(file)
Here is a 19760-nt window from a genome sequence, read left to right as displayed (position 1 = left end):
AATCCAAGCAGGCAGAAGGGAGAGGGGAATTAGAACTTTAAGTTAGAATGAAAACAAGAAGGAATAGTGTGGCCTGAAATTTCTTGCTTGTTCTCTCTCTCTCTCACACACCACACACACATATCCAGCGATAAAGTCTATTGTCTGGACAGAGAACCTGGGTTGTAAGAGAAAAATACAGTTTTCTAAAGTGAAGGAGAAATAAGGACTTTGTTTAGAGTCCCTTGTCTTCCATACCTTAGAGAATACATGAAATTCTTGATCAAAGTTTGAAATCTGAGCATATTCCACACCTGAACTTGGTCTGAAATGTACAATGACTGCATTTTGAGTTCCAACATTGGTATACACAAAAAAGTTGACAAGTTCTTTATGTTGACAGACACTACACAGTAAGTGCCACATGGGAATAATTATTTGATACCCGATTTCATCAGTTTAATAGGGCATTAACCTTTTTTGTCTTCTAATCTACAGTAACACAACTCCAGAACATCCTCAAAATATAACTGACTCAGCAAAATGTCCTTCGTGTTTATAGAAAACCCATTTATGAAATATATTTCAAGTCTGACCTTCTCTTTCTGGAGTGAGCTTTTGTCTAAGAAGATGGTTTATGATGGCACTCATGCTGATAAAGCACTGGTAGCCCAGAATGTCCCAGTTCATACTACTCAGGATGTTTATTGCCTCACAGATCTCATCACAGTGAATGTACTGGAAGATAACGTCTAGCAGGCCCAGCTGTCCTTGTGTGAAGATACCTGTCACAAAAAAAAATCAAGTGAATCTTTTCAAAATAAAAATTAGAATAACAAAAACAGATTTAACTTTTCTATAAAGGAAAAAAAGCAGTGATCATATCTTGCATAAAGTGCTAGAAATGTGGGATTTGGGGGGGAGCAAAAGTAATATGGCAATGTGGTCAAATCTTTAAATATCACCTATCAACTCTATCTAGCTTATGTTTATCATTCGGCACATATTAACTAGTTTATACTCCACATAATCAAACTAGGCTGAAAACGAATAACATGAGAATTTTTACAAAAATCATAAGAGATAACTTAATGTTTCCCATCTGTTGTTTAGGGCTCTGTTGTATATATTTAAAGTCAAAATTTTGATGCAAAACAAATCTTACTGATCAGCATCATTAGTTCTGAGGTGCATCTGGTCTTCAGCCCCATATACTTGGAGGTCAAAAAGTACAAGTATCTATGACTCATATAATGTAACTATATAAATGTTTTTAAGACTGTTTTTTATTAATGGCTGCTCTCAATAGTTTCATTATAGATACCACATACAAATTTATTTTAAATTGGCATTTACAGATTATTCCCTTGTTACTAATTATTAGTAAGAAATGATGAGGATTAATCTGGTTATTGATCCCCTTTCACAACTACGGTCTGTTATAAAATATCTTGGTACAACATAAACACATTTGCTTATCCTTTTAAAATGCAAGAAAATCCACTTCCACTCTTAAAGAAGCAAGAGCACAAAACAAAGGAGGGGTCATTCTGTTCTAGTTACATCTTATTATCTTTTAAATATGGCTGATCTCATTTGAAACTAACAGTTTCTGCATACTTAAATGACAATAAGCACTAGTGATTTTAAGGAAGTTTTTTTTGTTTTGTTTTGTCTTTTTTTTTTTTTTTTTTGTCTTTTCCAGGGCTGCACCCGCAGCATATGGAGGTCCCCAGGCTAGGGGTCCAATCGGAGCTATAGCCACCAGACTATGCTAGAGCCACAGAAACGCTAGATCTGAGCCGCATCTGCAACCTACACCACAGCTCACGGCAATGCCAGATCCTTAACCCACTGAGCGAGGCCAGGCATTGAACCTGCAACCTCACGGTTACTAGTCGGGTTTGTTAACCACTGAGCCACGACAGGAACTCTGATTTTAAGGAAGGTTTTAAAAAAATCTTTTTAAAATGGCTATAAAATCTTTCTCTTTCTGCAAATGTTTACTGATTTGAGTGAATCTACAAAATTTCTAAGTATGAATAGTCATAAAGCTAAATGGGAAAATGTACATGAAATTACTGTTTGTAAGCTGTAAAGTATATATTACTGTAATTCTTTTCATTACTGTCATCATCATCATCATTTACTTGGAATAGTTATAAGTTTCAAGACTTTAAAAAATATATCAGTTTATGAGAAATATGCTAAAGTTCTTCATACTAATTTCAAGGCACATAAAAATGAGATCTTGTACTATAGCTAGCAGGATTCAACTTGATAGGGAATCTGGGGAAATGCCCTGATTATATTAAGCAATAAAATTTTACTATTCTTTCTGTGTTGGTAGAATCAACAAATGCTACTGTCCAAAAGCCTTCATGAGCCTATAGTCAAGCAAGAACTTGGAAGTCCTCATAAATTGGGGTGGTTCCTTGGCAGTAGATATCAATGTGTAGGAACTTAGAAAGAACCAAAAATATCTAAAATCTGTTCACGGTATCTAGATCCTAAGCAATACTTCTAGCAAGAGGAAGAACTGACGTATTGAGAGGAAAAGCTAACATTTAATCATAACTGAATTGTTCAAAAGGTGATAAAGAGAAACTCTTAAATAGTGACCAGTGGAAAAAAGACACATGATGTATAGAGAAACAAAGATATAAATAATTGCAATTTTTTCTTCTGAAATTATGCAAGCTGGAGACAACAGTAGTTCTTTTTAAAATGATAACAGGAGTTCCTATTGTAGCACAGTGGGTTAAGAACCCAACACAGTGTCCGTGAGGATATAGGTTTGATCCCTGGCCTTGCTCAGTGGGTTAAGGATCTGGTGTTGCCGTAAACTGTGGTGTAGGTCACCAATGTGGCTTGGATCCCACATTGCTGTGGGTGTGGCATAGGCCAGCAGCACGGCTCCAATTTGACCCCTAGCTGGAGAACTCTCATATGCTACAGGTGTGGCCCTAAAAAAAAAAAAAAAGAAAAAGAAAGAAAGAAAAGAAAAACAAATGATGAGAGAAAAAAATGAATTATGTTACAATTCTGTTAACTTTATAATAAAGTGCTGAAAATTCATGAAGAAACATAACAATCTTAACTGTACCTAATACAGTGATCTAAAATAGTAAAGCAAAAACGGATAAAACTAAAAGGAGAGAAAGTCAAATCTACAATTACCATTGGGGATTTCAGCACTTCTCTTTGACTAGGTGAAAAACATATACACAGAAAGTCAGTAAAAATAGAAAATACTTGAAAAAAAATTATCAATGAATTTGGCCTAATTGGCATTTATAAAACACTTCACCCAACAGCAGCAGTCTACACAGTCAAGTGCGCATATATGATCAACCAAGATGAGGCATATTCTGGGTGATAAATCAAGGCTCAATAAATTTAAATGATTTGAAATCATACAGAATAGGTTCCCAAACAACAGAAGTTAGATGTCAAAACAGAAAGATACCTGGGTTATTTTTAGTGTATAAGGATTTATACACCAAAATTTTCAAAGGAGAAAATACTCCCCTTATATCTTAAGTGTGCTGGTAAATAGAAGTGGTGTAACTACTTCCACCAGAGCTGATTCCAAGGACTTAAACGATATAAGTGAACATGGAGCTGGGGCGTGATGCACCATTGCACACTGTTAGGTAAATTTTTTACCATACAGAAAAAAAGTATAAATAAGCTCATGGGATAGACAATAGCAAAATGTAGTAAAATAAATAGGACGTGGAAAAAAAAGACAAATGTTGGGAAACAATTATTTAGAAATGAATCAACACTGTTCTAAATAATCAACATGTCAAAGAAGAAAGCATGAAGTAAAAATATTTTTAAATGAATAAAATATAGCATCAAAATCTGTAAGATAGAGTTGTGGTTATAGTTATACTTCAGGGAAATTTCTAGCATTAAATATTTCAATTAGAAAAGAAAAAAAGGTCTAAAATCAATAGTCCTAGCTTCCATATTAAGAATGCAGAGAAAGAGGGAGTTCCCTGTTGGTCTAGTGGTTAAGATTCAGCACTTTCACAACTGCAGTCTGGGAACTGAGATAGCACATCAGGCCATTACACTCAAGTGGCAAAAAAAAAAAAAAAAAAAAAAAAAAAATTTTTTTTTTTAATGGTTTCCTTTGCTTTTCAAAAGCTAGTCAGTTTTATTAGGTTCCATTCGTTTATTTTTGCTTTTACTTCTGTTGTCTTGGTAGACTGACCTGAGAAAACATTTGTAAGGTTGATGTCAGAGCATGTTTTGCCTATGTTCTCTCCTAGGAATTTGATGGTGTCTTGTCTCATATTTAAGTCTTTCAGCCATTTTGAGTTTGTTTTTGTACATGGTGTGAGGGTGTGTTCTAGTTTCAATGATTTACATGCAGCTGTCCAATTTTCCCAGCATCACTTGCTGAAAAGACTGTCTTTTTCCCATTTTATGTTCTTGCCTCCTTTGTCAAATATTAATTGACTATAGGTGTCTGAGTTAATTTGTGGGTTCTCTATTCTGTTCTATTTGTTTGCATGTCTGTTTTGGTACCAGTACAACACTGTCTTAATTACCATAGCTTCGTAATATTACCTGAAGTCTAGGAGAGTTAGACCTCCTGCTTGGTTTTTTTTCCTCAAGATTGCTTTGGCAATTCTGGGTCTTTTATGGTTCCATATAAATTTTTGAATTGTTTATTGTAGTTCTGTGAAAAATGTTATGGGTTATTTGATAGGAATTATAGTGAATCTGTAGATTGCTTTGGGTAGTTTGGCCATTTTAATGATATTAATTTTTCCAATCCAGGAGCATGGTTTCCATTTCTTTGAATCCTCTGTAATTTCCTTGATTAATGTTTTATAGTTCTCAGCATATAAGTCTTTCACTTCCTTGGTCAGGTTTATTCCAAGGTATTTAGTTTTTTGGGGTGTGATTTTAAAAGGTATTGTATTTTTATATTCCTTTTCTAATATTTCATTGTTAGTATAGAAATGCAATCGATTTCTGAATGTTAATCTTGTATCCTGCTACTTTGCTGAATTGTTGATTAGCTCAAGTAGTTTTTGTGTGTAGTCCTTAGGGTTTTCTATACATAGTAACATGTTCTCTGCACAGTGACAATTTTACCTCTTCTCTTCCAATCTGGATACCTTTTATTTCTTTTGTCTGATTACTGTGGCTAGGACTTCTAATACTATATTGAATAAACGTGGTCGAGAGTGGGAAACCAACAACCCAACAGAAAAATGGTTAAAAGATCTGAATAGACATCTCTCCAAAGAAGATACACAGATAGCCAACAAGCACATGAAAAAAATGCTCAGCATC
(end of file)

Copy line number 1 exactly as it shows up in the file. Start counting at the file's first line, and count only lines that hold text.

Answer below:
Here is a 19760-nt window from a genome sequence, read left to right as displayed (position 1 = left end):